An Exploratory Analysis of the Correlation Between Erythema Size and Total Nasal Symptom Scores in the Environmental Exposure Unit.
Monday, March 7, 2016
South Exhibit Hall H (Convention Center)
Lisa M. Steacy, BSc, Terry J Walker, BA, Barnaby Hobsbawn, Daniel Adams, BSc, Abhijeet Joshi, B.Pharm, MBA, Atul Raut, MD, PhD, Anne K. Ellis, MD MSc FAAAAI

Traditionally, wheal size has been used in studies conducted in the Environmental Exposure Unit(EEU), and other Controlled Allergen Challenge Facilities(CACF), for determining participant’s eligibility. It has been suggested anecdotally, however, that erythema diameter in the ‘wheal and flare’ reaction may be more indicative of allergic response than wheal size.  The goal of this analysis was to examine the relationship between the longest measured length of skin prick test(SPT) erythema to the Total Nasal Symptom Score (TNSS) achieved in the EEU after both 2 and 3 hours of ragweed pollen exposure during the first Priming Visit and the first 2 hours during a Baseline Challenge Visit.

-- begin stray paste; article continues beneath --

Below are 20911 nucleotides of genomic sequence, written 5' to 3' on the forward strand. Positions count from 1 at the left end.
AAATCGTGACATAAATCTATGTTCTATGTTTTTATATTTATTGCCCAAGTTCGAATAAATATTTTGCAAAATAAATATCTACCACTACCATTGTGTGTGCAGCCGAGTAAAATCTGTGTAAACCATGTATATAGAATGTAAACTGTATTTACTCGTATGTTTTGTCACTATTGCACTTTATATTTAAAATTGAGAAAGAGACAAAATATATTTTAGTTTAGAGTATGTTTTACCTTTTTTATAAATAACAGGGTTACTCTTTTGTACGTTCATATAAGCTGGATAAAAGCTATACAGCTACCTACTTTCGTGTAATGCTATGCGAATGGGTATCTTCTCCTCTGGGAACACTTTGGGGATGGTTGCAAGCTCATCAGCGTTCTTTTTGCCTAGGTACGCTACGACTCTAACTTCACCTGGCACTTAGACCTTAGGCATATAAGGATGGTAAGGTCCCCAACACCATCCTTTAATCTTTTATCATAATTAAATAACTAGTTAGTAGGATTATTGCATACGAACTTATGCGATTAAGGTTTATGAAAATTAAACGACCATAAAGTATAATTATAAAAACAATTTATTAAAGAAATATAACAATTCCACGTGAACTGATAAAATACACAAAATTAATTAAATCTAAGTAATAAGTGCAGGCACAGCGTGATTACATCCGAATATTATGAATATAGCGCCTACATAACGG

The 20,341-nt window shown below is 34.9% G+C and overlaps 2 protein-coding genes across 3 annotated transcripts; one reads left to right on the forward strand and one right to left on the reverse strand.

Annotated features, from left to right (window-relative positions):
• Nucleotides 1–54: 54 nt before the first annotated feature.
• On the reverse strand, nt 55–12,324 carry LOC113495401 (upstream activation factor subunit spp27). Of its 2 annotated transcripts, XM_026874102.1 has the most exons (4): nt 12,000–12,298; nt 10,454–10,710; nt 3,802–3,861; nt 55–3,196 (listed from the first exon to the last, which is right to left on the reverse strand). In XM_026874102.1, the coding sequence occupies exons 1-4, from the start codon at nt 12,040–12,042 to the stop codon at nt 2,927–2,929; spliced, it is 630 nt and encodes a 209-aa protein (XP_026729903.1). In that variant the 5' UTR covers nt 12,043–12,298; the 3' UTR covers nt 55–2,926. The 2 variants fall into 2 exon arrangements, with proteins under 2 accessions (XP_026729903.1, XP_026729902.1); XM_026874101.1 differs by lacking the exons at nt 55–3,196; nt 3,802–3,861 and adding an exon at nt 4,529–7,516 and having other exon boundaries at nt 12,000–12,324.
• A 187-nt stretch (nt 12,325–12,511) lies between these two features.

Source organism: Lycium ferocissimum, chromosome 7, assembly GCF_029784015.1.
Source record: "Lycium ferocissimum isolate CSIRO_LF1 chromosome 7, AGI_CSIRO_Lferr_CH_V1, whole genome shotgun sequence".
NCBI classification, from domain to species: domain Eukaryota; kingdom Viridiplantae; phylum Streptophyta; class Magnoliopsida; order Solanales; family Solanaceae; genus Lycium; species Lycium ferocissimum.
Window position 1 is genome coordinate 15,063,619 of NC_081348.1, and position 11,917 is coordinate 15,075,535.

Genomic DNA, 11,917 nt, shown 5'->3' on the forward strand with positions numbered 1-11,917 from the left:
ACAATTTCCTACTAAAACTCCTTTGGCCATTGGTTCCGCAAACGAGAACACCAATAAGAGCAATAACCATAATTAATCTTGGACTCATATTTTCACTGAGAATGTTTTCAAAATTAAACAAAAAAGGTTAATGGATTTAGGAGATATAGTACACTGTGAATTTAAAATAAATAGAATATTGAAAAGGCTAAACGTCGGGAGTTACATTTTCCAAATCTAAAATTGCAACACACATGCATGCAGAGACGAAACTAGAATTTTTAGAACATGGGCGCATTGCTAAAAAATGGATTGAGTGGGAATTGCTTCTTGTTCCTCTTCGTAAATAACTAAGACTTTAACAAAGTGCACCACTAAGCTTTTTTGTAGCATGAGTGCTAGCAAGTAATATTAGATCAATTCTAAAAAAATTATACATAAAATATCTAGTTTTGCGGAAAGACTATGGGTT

This analysis was part of a larger study involving the EEU and ragweed allergic participants.  From the original data set collected of 222 randomized subjects we isolated 142 subjects who attended at least one priming visit (initial pollen exposure visit to activate allergic rhinitis  symptoms) and had SPT erythema data to ragweed on file.  The TNSS scores achieved at 2hrs on the Baseline Challenge day were also analyzed. Spearman’s correlation analysis of these data was performed using GraphPad Prism 6.0.


The correlation analysis showed no significant correlation between TNSS and erythema at the Priming Visit at 2hr(r=0.309) and 3hr(r=0.279) or the Baseline Visit at 2hr(r=-0.113).


Although it has been suggested that erythema may be a valuable predictor of allergic responsiveness in a CACF study, the correlation analysis performed has shown that erythema may not relate well to TNSS and further study may be warranted.